Salivary duct obstruction

Sialolithiasis/salivary gland calculus


  • Xerostomic meds
  • Water hardness
  • Hypercalcemia
  • Tobacco smoking – cytotoxic effect on saliva, ↓ PMN phagocytic, ↓ salivary proteins
  • Gout – only systemic disease known to cause salivary calculi and these are composed of uric acid

Submandibular duct:

  • Inorganic deposits in the submandibular duct
  • Initiated by a nidus (which is frequently of bacterial origin) – acts as a focus for dystrophic calcification
  • The submandibular duct (wharton’s) is commonly affected due to:
  1. Its tortuous course and longer duct – which encourages stasis within the duct
  2. Higher mucous content in saliva
  3. Saliva more alkaline
  4. Higher concentration of calcium and phosphate in the saliva
  5. Tendency of the saliva to flow against gravity – leaching of inorganic residues
  • Ductal defects aggravate this condition – strictures and stenoses


  • Unilateral, painful salivary gland swelling + intermittent symptoms that appear on salivation
  • Acute ductal obstruction – may occur at meal time when saliva producing is at its maximum, the resultant swelling is sudden and can be painful (gustatory pain)
  • Gradually reduction of the swelling can result but it recurs repeatedly when flow is stimulated.
  • This process may continue until complete obstruction and/or infection occurs

Clinical history:

  • History of swellings / change over time
  • Trismus
  • Pain
  • Variation with meals
  • Bilateral
  • Dry mouth, dry eyes
  • Recent exposure to sick contacts (mumps)
  • Radiation history
  • Current medications


1. Inspection:

  • Asymmetry (glands, face, neck)
  • Diffuse or focal enlargement
  • Erythema extra-orally
  • Trismus
  • Medial displacement of structures intraorally
  • Examine external auditory canal (EAC)
  • Cranial nerve testing

2. Palpation:

  • Palpate for cervical lymphadenopathy
  • Bimanual palpation of floor of mouth in a posterior to anterior direction
    o Have patient close mouth slightly & relax oral musculature to aid in detection
    o Examine for duct purulence
  • Bimanual palpation of the gland (firm or spongy/elastic)


  • Prolonged obstruction – atrophy of the acini.
  • A sialolith is distinguished by its calcific lamellar appearance


  • Plain occlusal film
  • Nearly 50% of calcifications are diffuse/ radiolucent so if the obstruction cannot be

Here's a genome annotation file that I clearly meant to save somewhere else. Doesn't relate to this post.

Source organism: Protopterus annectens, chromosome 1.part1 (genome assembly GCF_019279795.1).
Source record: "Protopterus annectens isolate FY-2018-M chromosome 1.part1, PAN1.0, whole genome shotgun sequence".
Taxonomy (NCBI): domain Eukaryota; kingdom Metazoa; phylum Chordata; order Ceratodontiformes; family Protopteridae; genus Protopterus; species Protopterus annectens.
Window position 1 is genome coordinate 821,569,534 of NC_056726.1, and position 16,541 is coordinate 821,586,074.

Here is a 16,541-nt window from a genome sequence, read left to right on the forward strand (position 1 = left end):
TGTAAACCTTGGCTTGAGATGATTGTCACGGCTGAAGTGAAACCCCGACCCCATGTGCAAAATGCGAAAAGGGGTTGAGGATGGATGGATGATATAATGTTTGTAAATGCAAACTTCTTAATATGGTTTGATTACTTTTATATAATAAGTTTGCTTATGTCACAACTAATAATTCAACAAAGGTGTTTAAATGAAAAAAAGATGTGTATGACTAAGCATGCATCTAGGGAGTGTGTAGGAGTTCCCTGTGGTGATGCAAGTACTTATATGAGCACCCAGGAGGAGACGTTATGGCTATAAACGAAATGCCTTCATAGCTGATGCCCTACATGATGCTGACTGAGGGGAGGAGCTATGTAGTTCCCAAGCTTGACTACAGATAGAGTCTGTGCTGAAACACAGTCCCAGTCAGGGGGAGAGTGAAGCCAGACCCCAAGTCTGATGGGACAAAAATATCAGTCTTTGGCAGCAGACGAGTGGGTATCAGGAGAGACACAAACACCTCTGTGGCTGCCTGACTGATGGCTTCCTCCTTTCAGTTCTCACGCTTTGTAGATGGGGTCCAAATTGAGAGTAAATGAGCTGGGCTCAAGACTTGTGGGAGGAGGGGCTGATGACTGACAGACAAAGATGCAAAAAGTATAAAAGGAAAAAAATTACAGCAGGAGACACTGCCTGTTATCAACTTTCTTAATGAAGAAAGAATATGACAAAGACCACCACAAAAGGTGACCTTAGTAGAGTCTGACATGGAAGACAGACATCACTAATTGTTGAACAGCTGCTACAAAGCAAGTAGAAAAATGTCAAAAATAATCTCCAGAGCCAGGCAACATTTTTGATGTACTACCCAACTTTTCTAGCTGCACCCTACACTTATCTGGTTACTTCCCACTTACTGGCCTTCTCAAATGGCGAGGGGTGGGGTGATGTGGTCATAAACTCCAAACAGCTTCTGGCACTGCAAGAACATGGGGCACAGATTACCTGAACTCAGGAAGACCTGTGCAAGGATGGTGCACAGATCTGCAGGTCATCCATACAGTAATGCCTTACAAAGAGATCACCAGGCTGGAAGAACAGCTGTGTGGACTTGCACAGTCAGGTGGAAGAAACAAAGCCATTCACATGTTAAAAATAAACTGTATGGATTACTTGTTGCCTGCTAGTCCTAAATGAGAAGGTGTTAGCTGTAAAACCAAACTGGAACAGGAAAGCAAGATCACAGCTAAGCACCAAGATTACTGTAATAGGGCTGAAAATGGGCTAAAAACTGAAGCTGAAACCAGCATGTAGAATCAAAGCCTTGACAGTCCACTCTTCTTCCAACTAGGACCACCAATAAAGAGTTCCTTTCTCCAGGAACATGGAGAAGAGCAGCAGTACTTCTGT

visualized on a plain xray, a sialogram should be done


  • 80-90% of SMG calculi are radio-opaque
  • 50-80% of parotid calculi are radiolucent
  • 30% of SMG stones are multiple
  • 60% of Parotid stones are multiple

Other diagnostic approaches:

  1. CT Scan:
  2. Ultrasound: Can detect small stones (>2mm), inexpensive, non-invasive
  3. Sialography:
    • Opacification of the ducts – retrograde injection of a water-soluble dye.
    • Provides image of stones and duct morphological structure
    • Disadvantages:
      • i. Irradiation dose
      • ii. Pain with procedure
      • iii. Possibility of perforation
      • iv. Infection dye reaction
      • v. Push stone further
      • vi. Contraindicated in active infection
  4. Radionuclide studies:
    • Useful to image the parenchyma
    • T99 – artificial radioactive element that – used as a tracer in imaging studies
    • Half life of 6 hours
    • Shares the Na-K-Cl transport system on the BM of the parotid acinar cells
  5. MRI Sialography:
    • Advantage: No dye, no irradiation, no pain
    • Disadvantage: Cost, possible artifact
  6. Diagnostic sialendoscopy:
    • Allows complete exploration of the ductal system, direct visualization of duct
    • Success rate of >95%2
    • Disadvantage:
      • Technically challenging
      • Trauma could result in stenosis
      • Perforation


  • Duct dilatation – to milk out the sialolith/ calcifications.
  • None: antibiotics and anti-inflammatories
  • Stone excision:
    • Lithotripsy
    • Interventional sialendoscopy
    • Simple removal (20% recurrence)
  • Gland excision

If patients defer treatment, they need to know:
– Stones will enlarge over time
– Seek treatment early if infection develops
– Salivary gland massage and hyper-hydration when symptoms develop

Stone composition:

  • Organic – often predominate in the center
  • Glycoproteins
    • Mucopolysaccharides
    • Bacteria
    • Cellular debris
  • Inorganic – often in the periphery
    • Calcium carbonates & calcium phosphates in the form of hydroxyapatite



Salivary gland cysts

Etiology: Pooling of saliva in tissues – secondary to trauma to a salivary gland

Classification: Pooling of saliva occurs:

  • Within the gland – Retention cysts
    • Salivary duct blocked – expansion and formation of cysts
    • Epithelial lined
    • Adults
  • Outside the gland – Extravasation cysts
    • Trauma – saliva spills into the tissues
    • Not epithelial lined
    • Kids
    • Neck cyst – extravasation cyst



  • Cysts located on the floor of the mouth are called ranulas (Usually the
    extravasation type) Picture
  • Ranulas can be superficial or unilateral
  • Superficial ranulas: due to trauma to 1 or more excretory ducts of sublingual
    salivary gland
  • If they burrow through the mylohyoid muscle (weak muscle), they are termed
    plunging ranulas. Picture
  • The other common site is the lower lip.
  • If the upper lip is involved, consider neoplasia

Common site: Lower lip > Floor of mouth > Palate > Buccal mucosa


  • Compressed fibrous CT
  • Surrounding pooled, eosinophilic mucin
  • Containing macrophages that have ingested mucin (mucinages)
  • If retention cyst – epithelial lining and dilated duct
  • If extravasation – no epithelial lining, remnants of ruptured salivary gland

Management: Surgical resection, excision, recurrences are common

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